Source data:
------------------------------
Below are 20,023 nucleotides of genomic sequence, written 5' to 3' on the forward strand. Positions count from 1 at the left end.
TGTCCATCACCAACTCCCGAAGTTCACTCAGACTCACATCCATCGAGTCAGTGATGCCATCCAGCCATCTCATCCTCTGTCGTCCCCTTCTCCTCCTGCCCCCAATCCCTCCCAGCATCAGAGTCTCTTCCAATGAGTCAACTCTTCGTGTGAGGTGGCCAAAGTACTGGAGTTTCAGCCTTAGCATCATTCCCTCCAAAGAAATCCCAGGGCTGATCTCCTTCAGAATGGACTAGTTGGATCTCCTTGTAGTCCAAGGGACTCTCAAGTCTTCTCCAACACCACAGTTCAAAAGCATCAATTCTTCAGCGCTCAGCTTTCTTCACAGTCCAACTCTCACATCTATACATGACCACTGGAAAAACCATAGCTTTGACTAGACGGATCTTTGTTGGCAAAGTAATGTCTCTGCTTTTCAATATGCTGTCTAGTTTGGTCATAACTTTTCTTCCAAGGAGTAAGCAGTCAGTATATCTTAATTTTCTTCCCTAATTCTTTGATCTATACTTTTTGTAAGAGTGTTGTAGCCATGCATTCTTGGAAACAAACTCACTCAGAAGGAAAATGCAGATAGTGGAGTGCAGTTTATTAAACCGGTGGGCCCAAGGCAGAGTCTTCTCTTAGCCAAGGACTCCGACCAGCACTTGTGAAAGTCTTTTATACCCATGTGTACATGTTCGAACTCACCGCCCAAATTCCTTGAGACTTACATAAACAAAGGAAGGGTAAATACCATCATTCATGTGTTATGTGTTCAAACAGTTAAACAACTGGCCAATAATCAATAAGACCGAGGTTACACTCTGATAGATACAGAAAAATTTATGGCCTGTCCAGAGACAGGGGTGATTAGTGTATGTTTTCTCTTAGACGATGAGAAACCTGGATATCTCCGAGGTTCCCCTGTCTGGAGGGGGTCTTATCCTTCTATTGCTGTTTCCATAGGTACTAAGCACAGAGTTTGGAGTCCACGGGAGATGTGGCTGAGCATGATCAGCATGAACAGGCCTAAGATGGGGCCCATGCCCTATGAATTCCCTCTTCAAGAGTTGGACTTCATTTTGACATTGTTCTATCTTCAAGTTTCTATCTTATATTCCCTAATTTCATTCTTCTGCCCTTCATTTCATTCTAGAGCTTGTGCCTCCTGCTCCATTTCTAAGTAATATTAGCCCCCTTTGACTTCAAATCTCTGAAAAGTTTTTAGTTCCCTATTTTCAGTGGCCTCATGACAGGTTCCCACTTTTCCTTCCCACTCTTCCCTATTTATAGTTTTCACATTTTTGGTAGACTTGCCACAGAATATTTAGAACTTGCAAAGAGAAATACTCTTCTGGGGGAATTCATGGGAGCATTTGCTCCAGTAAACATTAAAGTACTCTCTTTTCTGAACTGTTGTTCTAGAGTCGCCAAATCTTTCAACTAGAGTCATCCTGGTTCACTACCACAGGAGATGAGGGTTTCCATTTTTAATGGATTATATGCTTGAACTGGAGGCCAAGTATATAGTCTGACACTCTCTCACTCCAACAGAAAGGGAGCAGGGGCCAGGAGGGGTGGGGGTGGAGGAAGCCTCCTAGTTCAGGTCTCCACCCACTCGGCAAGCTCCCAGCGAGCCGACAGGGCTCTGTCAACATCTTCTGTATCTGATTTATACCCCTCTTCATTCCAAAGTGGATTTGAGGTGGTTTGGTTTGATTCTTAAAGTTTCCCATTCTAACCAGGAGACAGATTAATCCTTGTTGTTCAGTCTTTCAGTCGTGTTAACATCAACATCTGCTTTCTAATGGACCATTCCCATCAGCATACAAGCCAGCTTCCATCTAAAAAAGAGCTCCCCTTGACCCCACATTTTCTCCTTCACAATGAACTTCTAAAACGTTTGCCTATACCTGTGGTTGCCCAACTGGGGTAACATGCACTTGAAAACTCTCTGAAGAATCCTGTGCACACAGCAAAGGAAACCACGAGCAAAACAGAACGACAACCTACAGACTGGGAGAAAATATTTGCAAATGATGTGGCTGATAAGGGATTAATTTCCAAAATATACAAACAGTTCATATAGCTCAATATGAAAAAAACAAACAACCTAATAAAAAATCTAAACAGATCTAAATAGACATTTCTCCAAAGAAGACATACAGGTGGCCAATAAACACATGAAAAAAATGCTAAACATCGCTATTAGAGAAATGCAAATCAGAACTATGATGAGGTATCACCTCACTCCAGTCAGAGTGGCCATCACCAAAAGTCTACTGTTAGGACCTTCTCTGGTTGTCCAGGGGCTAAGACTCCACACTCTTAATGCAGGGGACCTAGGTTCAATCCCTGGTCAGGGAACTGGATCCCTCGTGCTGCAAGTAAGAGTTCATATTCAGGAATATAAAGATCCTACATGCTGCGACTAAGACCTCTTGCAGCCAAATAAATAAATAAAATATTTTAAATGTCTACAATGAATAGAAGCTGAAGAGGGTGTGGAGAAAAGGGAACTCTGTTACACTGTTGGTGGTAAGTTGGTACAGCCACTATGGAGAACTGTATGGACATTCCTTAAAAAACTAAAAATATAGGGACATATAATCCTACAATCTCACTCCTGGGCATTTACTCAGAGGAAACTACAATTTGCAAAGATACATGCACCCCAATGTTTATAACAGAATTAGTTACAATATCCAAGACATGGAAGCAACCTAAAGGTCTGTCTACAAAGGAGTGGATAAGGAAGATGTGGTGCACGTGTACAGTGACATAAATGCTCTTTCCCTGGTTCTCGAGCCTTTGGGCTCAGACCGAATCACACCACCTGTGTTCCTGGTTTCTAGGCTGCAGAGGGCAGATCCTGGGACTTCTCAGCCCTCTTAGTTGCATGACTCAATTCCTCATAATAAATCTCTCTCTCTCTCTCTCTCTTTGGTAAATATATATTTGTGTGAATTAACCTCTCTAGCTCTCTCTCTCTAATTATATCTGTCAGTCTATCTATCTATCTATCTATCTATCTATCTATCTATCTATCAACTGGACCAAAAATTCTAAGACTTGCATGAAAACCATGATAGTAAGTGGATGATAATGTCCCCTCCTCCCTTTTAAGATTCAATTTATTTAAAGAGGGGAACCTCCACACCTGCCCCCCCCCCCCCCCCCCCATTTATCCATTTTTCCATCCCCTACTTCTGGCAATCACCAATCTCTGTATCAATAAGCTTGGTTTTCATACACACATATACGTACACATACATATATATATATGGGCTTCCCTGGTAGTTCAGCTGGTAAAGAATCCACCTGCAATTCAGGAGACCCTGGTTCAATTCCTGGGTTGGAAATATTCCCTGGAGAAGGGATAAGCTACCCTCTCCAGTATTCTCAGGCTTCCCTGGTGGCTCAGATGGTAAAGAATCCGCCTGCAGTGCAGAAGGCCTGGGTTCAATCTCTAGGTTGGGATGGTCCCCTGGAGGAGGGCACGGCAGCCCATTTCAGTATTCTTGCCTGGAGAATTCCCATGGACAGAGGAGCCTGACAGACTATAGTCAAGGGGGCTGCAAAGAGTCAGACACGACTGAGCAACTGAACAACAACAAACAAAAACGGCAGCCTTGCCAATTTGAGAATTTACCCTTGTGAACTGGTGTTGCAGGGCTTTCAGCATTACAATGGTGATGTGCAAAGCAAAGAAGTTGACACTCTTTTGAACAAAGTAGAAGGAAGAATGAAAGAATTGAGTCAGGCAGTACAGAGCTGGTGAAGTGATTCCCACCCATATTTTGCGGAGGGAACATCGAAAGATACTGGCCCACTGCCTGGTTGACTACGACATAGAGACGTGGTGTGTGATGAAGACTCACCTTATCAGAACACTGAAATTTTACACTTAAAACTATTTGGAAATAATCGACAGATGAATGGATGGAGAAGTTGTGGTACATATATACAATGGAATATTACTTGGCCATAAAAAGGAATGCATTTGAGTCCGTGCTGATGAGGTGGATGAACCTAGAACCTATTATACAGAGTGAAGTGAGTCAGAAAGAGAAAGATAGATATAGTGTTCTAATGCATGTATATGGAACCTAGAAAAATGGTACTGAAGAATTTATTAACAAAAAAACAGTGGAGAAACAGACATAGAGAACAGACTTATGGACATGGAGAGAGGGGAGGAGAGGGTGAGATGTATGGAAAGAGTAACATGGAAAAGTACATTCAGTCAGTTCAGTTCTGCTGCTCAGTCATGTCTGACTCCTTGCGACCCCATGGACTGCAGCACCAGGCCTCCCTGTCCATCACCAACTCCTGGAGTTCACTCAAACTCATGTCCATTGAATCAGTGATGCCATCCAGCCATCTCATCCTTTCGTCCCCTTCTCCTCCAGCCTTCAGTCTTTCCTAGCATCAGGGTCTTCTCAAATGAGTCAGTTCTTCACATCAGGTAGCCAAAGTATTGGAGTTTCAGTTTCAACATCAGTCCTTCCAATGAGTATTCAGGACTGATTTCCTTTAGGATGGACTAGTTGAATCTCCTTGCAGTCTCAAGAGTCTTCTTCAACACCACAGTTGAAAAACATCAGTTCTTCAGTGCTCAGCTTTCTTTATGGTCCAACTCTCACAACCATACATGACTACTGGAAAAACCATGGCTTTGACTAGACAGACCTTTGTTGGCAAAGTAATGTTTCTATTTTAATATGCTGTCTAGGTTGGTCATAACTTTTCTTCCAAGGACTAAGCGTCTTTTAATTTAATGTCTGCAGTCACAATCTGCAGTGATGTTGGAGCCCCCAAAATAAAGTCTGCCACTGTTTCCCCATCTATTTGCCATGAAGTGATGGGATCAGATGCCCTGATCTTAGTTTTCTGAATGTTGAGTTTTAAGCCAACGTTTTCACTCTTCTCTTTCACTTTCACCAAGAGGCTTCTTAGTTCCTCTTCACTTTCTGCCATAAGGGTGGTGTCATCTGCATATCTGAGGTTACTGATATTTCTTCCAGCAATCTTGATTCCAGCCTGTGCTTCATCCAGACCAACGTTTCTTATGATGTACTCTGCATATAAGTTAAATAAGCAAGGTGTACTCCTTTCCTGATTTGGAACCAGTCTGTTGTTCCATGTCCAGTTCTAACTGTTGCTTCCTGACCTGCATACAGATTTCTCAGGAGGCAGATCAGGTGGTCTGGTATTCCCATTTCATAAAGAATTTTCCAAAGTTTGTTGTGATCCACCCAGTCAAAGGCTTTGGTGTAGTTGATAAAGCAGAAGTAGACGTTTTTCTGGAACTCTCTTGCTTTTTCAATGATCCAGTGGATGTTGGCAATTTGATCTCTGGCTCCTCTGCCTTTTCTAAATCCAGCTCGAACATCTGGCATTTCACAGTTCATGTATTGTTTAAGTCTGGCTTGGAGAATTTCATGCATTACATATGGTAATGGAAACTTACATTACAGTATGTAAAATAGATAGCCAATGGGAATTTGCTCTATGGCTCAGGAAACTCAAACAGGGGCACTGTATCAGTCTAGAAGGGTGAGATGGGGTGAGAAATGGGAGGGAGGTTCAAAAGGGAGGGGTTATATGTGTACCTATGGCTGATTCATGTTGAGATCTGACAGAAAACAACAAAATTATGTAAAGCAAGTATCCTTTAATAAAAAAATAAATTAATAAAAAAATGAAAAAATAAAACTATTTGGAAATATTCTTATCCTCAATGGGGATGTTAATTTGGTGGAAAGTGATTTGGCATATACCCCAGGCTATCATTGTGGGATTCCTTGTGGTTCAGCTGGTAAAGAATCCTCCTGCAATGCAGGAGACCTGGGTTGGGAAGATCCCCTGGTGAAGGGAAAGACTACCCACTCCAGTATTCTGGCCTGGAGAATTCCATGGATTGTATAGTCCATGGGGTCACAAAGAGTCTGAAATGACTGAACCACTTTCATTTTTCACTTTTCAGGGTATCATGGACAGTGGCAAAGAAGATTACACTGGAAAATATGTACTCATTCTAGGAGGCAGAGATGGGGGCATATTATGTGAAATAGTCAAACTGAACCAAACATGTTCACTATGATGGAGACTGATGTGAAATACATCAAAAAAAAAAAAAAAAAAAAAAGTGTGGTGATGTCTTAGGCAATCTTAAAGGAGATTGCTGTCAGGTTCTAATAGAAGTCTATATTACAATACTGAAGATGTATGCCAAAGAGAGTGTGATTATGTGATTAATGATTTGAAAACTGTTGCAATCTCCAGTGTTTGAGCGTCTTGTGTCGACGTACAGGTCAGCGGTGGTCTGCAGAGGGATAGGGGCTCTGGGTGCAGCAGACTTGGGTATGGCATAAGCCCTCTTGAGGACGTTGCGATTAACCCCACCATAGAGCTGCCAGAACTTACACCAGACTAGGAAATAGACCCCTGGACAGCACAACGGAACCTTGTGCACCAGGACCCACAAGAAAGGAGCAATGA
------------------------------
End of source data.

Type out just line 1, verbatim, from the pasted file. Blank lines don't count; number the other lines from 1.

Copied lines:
Below are 20,023 nucleotides of genomic sequence, written 5' to 3' on the forward strand. Positions count from 1 at the left end.